Taru Eugen



Graphic artist, cartoonist, illustrator

Eugen Taru is a Romanian graphic artist, best known for his works in the genres of political caricature, caricature, comics and book illustration. Active throughout the communist period and recognized for the first time as one of the young socialist realists, Taru was primarily associated with satirical magazines such as Urzica.

A graduate of the Carol I High School in Craiova, Taru first became known as an artist in the years after World War II, when he joined the Communists and Socialist Realists, who received official support from the Communist Party of Romania.

In the context of the Cold War, Taru became particularly known for stereotypical political cartoons, such as those aimed at Wall Street businesses, or wealthy peasants known as “chiaburi” (the equivalent of kulaks). The latter were particularly controversial because they coincided with forced collectivization and a murderous campaign directed against the rural elite. After the split between Tito and Stalin, when Romania, allied to the Soviet Union, waged a propaganda war against the Socialist Federal Republic of Yugoslavia, the artist was involved in creating giant panels on which Josip Broz Tito is depicted as a butcher with a bloody axe (in a series of posters on which he was called “the butcher of the Yugoslav people”).


In the 1950s, Taru also created a regularly published comic strip built around and named after its main character, the dwarf Barbecote.  The decade coincided with a sharp decline in the history of Romanian comics: exercising ideological control over the comic book scene, the authorities, by all accounts, preferred to invest in animation, seen as a more effective means of spreading propaganda.  In this context, “Taru” has been preserved as one of the comics most familiar to the general public during communism (along with comics created by Ion Deac, Pompiliu Dumitrescu, Puiu Manu, Vintile Miheescu, Dumitru Negrea, Ion Popescu-Gopo and Livia Rusch).


Taru still worked at Urzica after 1965, when the regime changed its cultural direction under the new leader Nicolae Ceausescu. According to artist Mihai Pinzaru-Pima, who started working at the magazine in 1969, Taru, along with Chick Damadian and actor Horatio Melele, cautiously opposed the policy pursued by Ceausescu, which he defined as “a stupid attempt to impose an ideology on a wise people.” Pinzaru-Pim claims that as a result, “Urzica” was among the publications that are likely to bypass communist censorship along with “şopârle” (lit. “lizards”, or articles subtly criticizing the regime in a seemingly innocent context).  Together, Taru and Pinzaru-Pim were also the first Romanian cartoonists to receive international awards.

An area in which Tharu’s contribution was traditionally considered paramount was book illustration. According to his entry at the National Art Museum, Taru was one of the local artists “who strengthened the prestige of book illustration as an autonomous genre by enriching the concept of ‘illustration’ with more complex functions than a simple visualization of literary sequence or poetic state.” Recalling the graphic artist Arina Stoenescu, who got acquainted with this genre in childhood, lists Tara, along with Rus and Val Munteanu, as one of the three most memorable artists associated with the state publishing house of children’s books “Editura Ion Creangă”.  Among the famous drawings created by Taru in this area were his 14 works for the 1959 edition of “Childhood Memories” by the classic of Romanian literature of the 19th century Ion Crange, as well as his illustrations for the 1986 translation of “Don Quixote” by Miguel de Cervantes (the second Romanian edition of the book with original illustrations, according to Val Munteanu 1976).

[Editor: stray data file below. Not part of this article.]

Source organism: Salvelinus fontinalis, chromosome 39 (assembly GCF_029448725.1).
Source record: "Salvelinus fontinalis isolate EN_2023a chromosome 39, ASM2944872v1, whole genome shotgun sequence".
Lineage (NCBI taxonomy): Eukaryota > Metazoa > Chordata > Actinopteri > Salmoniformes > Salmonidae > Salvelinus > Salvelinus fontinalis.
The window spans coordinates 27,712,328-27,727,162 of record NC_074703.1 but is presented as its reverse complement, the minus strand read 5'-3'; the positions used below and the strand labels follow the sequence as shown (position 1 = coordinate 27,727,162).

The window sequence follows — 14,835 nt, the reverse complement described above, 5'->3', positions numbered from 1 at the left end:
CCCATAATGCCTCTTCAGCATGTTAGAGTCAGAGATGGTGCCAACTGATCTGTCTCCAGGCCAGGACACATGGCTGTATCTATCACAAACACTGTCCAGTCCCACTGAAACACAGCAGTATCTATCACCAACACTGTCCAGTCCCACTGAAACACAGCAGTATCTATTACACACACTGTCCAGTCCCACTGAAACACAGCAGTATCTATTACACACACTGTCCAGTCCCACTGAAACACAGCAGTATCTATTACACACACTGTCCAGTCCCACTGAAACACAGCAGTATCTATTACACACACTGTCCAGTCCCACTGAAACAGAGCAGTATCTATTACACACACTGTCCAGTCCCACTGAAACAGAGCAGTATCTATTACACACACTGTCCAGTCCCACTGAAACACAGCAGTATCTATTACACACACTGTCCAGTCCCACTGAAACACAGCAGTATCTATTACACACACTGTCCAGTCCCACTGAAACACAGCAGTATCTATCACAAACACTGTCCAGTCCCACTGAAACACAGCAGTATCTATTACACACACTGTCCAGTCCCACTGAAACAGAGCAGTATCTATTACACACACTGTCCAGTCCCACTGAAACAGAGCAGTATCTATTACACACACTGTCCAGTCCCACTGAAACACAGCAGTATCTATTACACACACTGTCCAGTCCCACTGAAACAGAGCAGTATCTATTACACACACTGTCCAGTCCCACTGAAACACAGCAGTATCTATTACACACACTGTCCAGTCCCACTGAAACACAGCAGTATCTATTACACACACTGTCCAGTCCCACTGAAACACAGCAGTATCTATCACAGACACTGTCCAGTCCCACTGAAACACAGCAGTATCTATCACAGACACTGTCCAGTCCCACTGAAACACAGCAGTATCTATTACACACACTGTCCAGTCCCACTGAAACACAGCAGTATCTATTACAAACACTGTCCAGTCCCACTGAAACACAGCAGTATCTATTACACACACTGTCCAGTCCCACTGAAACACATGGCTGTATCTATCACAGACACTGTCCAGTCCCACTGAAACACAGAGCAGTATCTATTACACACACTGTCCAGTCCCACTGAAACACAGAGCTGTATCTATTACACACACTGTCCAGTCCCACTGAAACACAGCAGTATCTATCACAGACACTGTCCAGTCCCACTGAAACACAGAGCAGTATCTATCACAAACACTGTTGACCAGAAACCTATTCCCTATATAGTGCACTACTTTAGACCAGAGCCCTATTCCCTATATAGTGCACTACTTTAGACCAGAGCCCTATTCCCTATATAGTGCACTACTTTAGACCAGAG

Tarou and his wife Josephine have amassed a significant collection of works of art, which, along with some of Tarou’s own creations, was donated to the Museum of Art Collections.  This collection includes works by Romanian masters (Ion Andreescu, Alexandru Ciucurencu, Dumitru Giace, Lucian Grigorescu, Joseph Yser, Stefan Lucian, Theodor Palladi, Gheorghe Petrascu, Nicolae Tonica, Francis Shirato) and local artists in whom Taru invested (Stefan Constantinescu, Ion Pacea), along with old samples of Romanian and Russian icons. Other parts of the collection include Oriental art (Chinese and Japanese porcelain, bronze vessels decorated with cloisonne enamel, paintings in the style of Hanabusa Itcho), as well as European decorative items (for example, French furniture of the 18th century).


Eugen Taru’s drawings “for childhood memories” are kept in the Krange Memorial House in Targu-Nyamets as an integral part of the permanent exhibition. The exhibition “Exposing the Rumble” takes place at the Banffi Palace Art Museum in Cluj-Napoca.



  • 2015 From political propaganda to Baby Boom – Museum of Postmodernism, Bucharest
  • 1983 (Bucharest – retrospective exhibition)
  • 1966 (Baia Mare, Tg. Mures)
  • 1965 (Braila, Galac)
  • 1963 (Bucharest, Eforie Nord, Leningrad, Kiev)

Since 1949, he has participated in annual state exhibitions, and since 1968 – in Humorous salons. He participated in all important international illustrated book salons (Moscow, Leipzig, Bratislava, Bologna) and cartoon salons (Bordighera, Tolentino, Gabrovo, Akshehir, Skopje, Moscow, Marostice, Knokke-Heist, Marostica, Montreal, Athena).


Reference: Wikipedia, 2019

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